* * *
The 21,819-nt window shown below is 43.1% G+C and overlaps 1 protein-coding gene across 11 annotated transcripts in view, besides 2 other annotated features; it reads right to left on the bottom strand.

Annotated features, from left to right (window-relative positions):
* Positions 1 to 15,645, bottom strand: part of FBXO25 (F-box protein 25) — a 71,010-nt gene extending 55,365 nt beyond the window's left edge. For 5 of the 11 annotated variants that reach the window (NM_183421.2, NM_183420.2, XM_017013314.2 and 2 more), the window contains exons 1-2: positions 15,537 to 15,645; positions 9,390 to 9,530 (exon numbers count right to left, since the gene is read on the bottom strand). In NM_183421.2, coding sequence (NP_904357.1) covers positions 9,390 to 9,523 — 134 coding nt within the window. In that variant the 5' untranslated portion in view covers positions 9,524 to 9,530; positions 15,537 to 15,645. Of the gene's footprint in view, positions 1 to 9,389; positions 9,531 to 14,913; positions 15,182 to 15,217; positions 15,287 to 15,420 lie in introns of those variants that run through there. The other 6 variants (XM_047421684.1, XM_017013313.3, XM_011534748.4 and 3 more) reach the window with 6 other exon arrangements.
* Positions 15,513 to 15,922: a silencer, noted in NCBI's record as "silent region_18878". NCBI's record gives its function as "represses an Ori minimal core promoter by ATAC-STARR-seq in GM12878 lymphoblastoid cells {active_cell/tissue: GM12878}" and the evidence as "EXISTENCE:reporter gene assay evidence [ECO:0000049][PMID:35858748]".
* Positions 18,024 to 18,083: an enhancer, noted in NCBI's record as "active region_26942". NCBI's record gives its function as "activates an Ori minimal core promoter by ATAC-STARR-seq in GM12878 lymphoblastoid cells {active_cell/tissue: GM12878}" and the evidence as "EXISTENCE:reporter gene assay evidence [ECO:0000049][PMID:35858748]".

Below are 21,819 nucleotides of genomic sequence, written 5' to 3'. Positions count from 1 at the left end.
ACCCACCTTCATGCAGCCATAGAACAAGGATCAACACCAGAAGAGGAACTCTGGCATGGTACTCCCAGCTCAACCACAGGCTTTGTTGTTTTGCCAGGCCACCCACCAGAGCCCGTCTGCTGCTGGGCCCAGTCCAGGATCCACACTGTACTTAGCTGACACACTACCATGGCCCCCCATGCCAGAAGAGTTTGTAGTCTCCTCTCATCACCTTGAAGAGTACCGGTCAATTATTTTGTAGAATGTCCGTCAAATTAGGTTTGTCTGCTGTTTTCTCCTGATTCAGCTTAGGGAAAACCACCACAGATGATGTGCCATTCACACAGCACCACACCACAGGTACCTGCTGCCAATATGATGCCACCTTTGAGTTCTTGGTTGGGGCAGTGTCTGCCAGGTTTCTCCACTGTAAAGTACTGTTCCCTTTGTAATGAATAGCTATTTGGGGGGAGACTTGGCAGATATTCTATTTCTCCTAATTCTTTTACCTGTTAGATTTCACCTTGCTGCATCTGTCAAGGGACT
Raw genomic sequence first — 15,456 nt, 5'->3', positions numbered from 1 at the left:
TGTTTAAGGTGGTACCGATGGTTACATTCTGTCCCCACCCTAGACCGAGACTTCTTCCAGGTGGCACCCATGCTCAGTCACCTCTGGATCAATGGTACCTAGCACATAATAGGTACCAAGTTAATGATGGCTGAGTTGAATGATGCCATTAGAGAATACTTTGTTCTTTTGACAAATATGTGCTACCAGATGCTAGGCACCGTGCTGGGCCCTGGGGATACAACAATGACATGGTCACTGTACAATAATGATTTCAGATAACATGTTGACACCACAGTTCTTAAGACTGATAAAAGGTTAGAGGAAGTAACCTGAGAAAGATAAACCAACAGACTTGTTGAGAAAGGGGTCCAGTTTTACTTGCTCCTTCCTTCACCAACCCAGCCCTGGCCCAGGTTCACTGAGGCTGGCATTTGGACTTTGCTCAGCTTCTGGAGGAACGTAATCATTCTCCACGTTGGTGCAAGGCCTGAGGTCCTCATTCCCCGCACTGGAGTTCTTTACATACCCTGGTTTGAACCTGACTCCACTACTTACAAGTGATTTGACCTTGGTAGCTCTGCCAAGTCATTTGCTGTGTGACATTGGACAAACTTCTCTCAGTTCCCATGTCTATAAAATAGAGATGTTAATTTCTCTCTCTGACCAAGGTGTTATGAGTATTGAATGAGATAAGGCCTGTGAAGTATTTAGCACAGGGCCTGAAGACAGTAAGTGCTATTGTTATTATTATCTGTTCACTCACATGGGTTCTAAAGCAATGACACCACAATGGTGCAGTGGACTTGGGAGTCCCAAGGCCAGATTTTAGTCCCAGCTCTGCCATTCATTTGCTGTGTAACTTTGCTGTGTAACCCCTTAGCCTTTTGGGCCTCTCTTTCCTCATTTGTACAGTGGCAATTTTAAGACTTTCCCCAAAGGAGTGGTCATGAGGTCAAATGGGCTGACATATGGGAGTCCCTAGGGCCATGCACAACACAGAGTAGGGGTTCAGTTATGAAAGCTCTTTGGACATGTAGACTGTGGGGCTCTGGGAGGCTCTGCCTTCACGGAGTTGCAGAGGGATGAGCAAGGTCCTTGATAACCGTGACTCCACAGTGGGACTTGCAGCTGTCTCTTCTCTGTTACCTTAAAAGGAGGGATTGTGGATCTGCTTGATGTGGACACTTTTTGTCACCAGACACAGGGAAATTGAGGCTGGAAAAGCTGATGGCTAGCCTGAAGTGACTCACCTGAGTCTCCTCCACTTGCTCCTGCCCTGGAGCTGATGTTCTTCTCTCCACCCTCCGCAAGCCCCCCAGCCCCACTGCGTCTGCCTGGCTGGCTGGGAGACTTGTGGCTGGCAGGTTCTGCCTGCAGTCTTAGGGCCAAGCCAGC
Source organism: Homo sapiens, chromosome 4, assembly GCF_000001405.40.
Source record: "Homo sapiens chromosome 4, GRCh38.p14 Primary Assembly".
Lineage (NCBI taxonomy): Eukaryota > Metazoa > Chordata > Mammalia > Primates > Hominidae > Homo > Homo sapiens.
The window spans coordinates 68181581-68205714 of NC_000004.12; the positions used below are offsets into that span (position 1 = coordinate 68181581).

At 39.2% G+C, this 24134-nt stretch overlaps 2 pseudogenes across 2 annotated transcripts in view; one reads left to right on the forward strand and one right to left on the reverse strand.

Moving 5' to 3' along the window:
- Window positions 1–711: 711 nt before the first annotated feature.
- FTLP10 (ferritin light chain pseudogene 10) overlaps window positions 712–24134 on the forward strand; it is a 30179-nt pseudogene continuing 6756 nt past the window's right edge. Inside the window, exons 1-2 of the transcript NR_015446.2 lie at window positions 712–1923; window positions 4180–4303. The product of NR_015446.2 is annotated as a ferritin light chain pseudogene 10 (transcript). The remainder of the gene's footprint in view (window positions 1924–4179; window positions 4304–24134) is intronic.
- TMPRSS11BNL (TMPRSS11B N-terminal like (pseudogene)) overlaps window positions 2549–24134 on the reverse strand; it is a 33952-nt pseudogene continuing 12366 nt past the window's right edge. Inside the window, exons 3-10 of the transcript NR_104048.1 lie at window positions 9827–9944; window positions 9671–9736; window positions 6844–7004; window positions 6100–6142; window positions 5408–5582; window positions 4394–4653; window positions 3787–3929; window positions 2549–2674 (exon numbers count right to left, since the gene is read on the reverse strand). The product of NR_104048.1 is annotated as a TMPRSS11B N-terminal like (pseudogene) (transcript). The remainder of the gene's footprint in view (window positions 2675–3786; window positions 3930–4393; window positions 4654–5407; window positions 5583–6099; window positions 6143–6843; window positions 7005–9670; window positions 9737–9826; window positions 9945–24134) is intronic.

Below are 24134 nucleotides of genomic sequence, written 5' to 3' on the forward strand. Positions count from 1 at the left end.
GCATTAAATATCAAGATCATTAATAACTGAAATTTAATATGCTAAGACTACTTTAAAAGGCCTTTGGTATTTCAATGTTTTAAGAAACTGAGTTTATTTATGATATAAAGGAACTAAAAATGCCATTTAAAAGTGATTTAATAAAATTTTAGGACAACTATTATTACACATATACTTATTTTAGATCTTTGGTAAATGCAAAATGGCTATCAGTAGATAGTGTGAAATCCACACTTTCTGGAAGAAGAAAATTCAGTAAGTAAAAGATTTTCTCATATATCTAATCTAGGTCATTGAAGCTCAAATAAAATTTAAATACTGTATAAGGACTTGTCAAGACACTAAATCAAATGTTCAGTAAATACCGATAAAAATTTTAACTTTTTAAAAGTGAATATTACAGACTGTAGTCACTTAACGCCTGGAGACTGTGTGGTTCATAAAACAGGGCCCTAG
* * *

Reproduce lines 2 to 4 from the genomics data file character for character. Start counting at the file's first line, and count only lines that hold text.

Annotated features, from left to right (window-relative positions):
* Positions 1 to 15,645, bottom strand: part of FBXO25 (F-box protein 25) — a 71,010-nt gene extending 55,365 nt beyond the window's left edge. For 5 of the 11 annotated variants that reach the window (NM_183421.2, NM_183420.2, XM_017013314.2 and 2 more), the window contains exons 1-2: positions 15,537 to 15,645; positions 9,390 to 9,530 (exon numbers count right to left, since the gene is read on the bottom strand). In NM_183421.2, coding sequence (NP_904357.1) covers positions 9,390 to 9,523 — 134 coding nt within the window. In that variant the 5' untranslated portion in view covers positions 9,524 to 9,530; positions 15,537 to 15,645. Of the gene's footprint in view, positions 1 to 9,389; positions 9,531 to 14,913; positions 15,182 to 15,217; positions 15,287 to 15,420 lie in introns of those variants that run through there. The other 6 variants (XM_047421684.1, XM_017013313.3, XM_011534748.4 and 3 more) reach the window with 6 other exon arrangements.
* Positions 15,513 to 15,922: a silencer, noted in NCBI's record as "silent region_18878". NCBI's record gives its function as "represses an Ori minimal core promoter by ATAC-STARR-seq in GM12878 lymphoblastoid cells {active_cell/tissue: GM12878}" and the evidence as "EXISTENCE:reporter gene assay evidence [ECO:0000049][PMID:35858748]".